If a defence cannot win the first header, they should try and win the second ball, the way teams have always played tall strikers like Peter Crouch or Duncan Ferguson.
"It's not easy to stop them," admitted Gray, "but they do not score from every corner. I do think teams cause themselves problems worrying about it.
"If I was John Terry, Jamie Carragher, Nemanja Vidic I would go in that front area and say, 'I'll head that'. It's difficult to defend against but not impossible. Arsenal were mentally and physically vulnerable."
One of the odd aspects about Delap's sudden prominence is how late in his career it has occurred. Like many a jobbing rock band catapulted into the limelight he is an overnight success whose rise has been more than a decade in the making.
It was 10 years ago that the now 32-year-old Midlands-born Republic of Ireland international had his first shot at glory when Jim Smith brought him into the Premier League with Derby, paying Carlisle £500,000 in the process. Three years later Southampton, also then in the top flight, laid out £4m for Delap. He was signed because he was an energetic and versatile midfielder, but both clubs sought to utilise his long throws.
"The Derby fitness coach had me throwing medicine balls, trying to get a little more out of me, but it started hurting my shoulders and neck," said Delap. At Southampton he met up with Crouch but, while some goals were scored, the partnership was not as devastating as might be expected.
A schoolboy javelin thrower, Delap recalled he first became aware of his gift while in the youth team at Carlisle. He took a quick throw against Liverpool and noticed the centre forward was unmarked in the middle. "It went flying across and he headed it in. It was the last minute and we won 3-2," Delap said.
Delap won 11 caps for Ireland but, although manager Mick McCarthy later signed him for Sunderland, he never played consistently enough for his long throw to be a regular tactic at international level. Only when he came to Stoke, with its phalanx of six-footers, did his freakish ability become a devastating weapon.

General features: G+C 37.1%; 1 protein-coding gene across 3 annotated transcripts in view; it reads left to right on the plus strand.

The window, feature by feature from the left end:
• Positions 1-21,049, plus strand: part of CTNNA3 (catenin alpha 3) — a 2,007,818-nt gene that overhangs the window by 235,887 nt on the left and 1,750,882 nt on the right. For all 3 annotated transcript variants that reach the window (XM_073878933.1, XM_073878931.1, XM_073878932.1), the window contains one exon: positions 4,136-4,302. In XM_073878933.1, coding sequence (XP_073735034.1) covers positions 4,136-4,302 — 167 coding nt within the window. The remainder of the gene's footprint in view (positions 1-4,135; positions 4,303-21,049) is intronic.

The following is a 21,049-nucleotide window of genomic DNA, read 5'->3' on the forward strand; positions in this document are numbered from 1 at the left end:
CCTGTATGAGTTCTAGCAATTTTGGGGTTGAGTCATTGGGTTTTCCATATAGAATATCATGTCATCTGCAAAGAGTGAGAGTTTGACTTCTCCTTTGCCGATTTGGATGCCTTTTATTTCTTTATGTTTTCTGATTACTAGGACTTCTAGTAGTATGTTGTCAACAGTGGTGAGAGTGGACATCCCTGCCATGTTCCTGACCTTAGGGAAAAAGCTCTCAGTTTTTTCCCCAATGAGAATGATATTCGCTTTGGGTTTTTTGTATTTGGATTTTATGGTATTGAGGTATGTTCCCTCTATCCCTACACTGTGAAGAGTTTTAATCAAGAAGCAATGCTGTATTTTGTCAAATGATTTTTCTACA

Even as late as last season some Stoke fans wondered whether he was worth his place despite his long throws – but he is not just a one-trick pony, like a kicker in American football, or the now banned short-corner specialist in hockey.
In October 2006 Delap broke his leg in two places and it takes time for a 30-year-old footballer to come back from such an injury. Now, with his fitness improved, and his confidence high from knowing he has a key role in the side, he is playing some of the best football of his career. Defences beware, he could be around for a while yet.
Delap's assists: Seven of Stoke's 13 goals have come from throw-ins this season
v Aston Villa In the final minute of injury time, Mamady Sidibie rises highest to head Delap's throw past the Villa goalkeeper Brad Friedel to give Stoke their first Premier League win, 3-2.
v Everton A poor defensive clearance from Delap's throw lands at the feet of the midfielder Seyi Olofinjana, who volleys home to give Stoke some hope after trailing Everton 2-0.
v Everton Another Delap throw is not dealt with by the Everton defence and Phil Jagielka heads the ball past his own goalkeeper to make the score 2-2. Everton, however, go on to win 3-2.
v Portsmouth The only goal away from home. Delap's throw causes panic at the back, allowing Dave Kitson to flick the ball on for Ricardo Fuller to equalise. Pompey recover and go on to win 2-1.
v Sunderland Ricardo Fuller again jumps highest to head home Delap's long throw as Stoke finally break through Sunderland's resolute defence. Stoke win the game 1-0.
v Arsenal Fuller scores his fourth goal of the season and his third from a Delap throw-in, heading the ball past Manuel Almunia, who was rooted to the spot. Stoke lead 1-0.
v Arsenal Another Delap throw is flicked on by Ryan Shawcross and finds Olofinjana, who bundles the ball into the net. Stoke lead 2-0, and win 2-1 after a late goal from Gaël Clichy for the visitors.
When it comes to pitches... size does matter
One way Premier League teams could stop Rory Delap would be to increase the width of their pitch.
All but one of the Irishman's long-throw assists have come at the Britannia Stadium, where the width of the pitch was shrunk by a metre at the start of the season to give the midfielder the best chance of using his throw to greater effect. The Stoke pitch is now only 64 metres (70 yards) wide.
In fact, Chelsea are the only team to have kept a clean sheet at the Britannia this season, and guess what ... Delap was injured.
The proof of the pudding came in Stoke's 3-0 defeat at Manchester City last month. After Everton at 71.3m (78yds), the City of Manchester Stadium is the second widest in the Premier League at 70.4m (77yds) and City's defenders Richard Dunne and Tal Ben Haim coped well with Delap's bombardment.
This will not be good news to West Ham fans as the Hammers have the smallest pitch in the league at just over half a metre smaller than the Britannia.